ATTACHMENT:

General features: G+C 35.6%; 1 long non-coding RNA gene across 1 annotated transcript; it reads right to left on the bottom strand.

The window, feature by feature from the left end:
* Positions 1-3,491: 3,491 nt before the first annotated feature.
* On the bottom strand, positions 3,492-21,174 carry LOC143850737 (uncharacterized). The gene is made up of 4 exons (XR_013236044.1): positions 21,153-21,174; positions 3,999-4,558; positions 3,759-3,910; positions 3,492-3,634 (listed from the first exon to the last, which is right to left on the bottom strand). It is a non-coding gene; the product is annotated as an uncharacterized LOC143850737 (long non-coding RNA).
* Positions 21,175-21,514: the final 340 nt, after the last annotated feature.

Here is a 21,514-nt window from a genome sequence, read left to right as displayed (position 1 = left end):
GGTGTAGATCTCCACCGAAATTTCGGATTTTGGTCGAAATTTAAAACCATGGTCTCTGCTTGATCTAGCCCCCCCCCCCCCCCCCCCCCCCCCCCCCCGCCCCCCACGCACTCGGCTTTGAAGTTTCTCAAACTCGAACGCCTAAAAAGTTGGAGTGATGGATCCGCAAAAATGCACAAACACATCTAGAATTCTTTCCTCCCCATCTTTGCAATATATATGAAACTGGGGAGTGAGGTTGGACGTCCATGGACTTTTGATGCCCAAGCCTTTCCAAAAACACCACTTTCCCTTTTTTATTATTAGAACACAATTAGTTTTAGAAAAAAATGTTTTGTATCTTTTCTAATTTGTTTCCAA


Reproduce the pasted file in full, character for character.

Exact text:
General features: G+C 35.6%; 1 long non-coding RNA gene across 1 annotated transcript; it reads right to left on the bottom strand.

The window, feature by feature from the left end:
* Positions 1-3,491: 3,491 nt before the first annotated feature.
* On the bottom strand, positions 3,492-21,174 carry LOC143850737 (uncharacterized). The gene is made up of 4 exons (XR_013236044.1): positions 21,153-21,174; positions 3,999-4,558; positions 3,759-3,910; positions 3,492-3,634 (listed from the first exon to the last, which is right to left on the bottom strand). It is a non-coding gene; the product is annotated as an uncharacterized LOC143850737 (long non-coding RNA).
* Positions 21,175-21,514: the final 340 nt, after the last annotated feature.

Here is a 21,514-nt window from a genome sequence, read left to right as displayed (position 1 = left end):
GGTGTAGATCTCCACCGAAATTTCGGATTTTGGTCGAAATTTAAAACCATGGTCTCTGCTTGATCTAGCCCCCCCCCCCCCCCCCCCCCCCCCCCCCCGCCCCCCACGCACTCGGCTTTGAAGTTTCTCAAACTCGAACGCCTAAAAAGTTGGAGTGATGGATCCGCAAAAATGCACAAACACATCTAGAATTCTTTCCTCCCCATCTTTGCAATATATATGAAACTGGGGAGTGAGGTTGGACGTCCATGGACTTTTGATGCCCAAGCCTTTCCAAAAACACCACTTTCCCTTTTTTATTATTAGAACACAATTAGTTTTAGAAAAAAATGTTTTGTATCTTTTCTAATTTGTTTCCAA